As the 1990s progressed, Kawada’s position at the top of AJPW seemed further in doubt. The top spots and the world title scene were dominated by Misawa, Kobashi, relative newcomer Jun Akiyama, and the token foreign monster Big Van Vader.

These changes in the upper card, coupled with a series of badly-timed injuries, left Kawada out of the main spot in AJPW for a long time, turning him into more of a support character than a main guy.

The new millennium didn’t bring Kawada much fortune either. After Shohei ‘Giant’ Baba passed away, AJPW’s top power-brokers were in revolt. Baba’s widow Motoko was now at war with Shohei’s hand-picked successor Misawa over the company’s direction, vetoing any changes Misawa wanted to make (many of which included reversing old policies that prevented the company from making more money.

It was, effectively, a war between bringing positive change (Misawa’s position) and maintaining the status quo (Motoko’s position).

As a result of this petty squabbling, Misawa and 95% of AJPW’s roster and non-wrestling employees staged a mass exodus from the company. Misawa and his crew left AJPW in the summer of 2000 and formed Pro Wrestling NOAH, a promotion built around Misawa’s vision of what AJPW could’ve been had he gotten what he wanted.

When it was time for the AJPW roster to choose between staying with AJPW or following Misawa, all of the local Japanese wrestlers followed Misawa except for two: Masanobu Fuchi, an old-timer whose career was well into its twilight; and Toshiaki Kawada.

No one is quite certain why Kawada refused to follow Misawa. By most accounts, Misawa was well-liked and deeply respected by his AJPW peers, and many of the decisions over which he went to war with Baba’s widow were meant to bring the talent more money and to prevent the repetition of the punishment that happened to Kawada over his remarks.

Yet, Kawada, arguably the second-most popular AJPW wrestler of the early 1990s, stayed loyal to All Japan, instead of following the other three of the Four Pillars of Heaven to NOAH.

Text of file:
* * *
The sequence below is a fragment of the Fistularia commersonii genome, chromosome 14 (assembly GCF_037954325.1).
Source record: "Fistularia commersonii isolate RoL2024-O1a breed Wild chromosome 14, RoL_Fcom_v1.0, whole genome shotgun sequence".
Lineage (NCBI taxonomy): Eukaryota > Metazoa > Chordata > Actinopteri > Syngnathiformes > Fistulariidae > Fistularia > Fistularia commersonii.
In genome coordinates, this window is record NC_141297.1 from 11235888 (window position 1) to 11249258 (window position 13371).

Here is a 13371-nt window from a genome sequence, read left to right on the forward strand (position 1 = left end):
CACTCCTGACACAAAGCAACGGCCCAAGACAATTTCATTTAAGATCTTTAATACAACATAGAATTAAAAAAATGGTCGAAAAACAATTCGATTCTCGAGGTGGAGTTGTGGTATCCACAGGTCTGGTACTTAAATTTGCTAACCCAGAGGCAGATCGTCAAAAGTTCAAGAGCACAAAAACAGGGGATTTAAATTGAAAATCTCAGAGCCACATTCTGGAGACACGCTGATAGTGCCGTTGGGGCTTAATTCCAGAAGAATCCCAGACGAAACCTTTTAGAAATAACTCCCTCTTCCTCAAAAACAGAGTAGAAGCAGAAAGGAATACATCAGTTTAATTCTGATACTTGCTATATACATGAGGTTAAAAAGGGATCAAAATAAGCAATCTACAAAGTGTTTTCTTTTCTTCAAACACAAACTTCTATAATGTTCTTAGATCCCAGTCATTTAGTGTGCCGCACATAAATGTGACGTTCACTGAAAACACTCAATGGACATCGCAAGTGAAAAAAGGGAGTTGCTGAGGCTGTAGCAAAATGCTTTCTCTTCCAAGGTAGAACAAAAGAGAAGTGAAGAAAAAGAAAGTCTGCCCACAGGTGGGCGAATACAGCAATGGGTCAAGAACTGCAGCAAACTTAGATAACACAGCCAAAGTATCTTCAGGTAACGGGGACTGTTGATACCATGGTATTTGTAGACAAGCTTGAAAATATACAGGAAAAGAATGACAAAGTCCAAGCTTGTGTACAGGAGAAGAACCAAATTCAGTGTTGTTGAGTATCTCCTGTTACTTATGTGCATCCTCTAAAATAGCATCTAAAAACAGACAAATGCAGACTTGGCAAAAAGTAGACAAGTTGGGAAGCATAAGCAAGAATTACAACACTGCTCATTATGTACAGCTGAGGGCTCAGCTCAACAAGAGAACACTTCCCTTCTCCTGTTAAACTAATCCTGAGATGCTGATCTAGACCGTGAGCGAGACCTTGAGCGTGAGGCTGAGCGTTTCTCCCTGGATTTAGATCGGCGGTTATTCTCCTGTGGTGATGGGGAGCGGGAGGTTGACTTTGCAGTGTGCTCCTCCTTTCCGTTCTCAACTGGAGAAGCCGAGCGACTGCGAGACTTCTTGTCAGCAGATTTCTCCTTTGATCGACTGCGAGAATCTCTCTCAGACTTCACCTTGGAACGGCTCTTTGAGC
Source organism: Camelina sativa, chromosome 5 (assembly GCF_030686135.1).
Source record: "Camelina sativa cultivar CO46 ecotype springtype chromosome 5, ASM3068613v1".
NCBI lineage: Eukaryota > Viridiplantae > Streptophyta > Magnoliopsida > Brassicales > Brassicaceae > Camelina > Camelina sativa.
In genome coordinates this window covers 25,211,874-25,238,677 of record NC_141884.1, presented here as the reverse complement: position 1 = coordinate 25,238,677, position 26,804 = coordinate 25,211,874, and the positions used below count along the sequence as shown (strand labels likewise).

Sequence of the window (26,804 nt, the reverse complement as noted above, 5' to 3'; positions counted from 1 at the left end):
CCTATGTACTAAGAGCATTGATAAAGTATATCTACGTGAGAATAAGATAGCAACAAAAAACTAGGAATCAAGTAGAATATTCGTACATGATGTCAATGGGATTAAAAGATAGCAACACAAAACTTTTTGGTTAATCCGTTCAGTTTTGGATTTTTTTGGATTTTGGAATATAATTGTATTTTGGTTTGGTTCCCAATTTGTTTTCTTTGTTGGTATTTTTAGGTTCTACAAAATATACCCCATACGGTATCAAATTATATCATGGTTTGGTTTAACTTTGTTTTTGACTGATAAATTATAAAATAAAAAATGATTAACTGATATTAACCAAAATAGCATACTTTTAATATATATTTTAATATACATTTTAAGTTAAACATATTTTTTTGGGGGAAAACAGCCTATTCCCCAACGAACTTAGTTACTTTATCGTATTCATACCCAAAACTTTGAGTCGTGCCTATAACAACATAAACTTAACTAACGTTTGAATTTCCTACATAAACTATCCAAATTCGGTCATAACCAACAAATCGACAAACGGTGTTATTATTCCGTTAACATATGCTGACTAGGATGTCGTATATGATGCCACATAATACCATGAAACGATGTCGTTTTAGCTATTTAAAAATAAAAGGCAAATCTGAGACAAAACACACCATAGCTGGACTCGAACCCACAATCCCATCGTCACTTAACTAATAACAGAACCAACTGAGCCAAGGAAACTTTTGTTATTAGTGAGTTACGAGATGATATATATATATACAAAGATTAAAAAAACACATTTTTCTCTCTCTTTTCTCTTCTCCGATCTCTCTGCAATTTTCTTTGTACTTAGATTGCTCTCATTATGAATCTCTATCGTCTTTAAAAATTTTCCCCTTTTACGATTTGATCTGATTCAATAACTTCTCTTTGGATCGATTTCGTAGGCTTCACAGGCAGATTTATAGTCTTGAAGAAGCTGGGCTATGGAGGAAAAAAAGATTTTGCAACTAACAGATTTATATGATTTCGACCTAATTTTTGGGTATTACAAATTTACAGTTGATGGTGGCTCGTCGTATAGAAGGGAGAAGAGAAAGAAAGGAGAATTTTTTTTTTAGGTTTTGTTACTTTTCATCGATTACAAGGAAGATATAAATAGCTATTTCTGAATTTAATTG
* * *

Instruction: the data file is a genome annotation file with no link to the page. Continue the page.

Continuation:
AJPW was in shambles at first, but during the first half of the 2000s, Kawada did enjoy some mild success. He finally got that big AJPW Triple Crown Heavyweight Title reign he had long yearned for, but it happened at a much later point in time.

AJPW simply wasn’t as hot as it had been during the 1990s, despite the fact that AJPW’s new president, Keiji Mutoh, worked tirelessly to advance inter-promotional cooperation in Japan and effectively saved AJPW from bankruptcy.

Following the end of his Triple Crown title reign after an impressive 529 days, Kawada became a freelance wrestler, working for one promotion after another. His last major appearance of any kind was at NOAH’s Destiny show on July 18th, 2005, on which he wrestled his old rival Misawa in one final dream match.


While it wasn’t at the same level of quality that had long been associated with these two legendary wrestlers, it was nonetheless an emotional dream match that filled the audience with nostalgic joy.

After that dream match, Kawada kept wrestling here and there for a few more years. He didn’t have much success after 2007 or so, and the toll of years of wrestling started to catch up with him. His passion for wrestling ended almost entirely following Misawa’s death in 2009.

It was at that point that Kawada really started questioning his involvement in the wrestling business. Even though he and Misawa hadn’t seen eye to eye in many years, they both had immense passion for the wrestling business. For his archrival to have died in such a manner seems to have been the catalyst for Kawada ending his own wrestling career.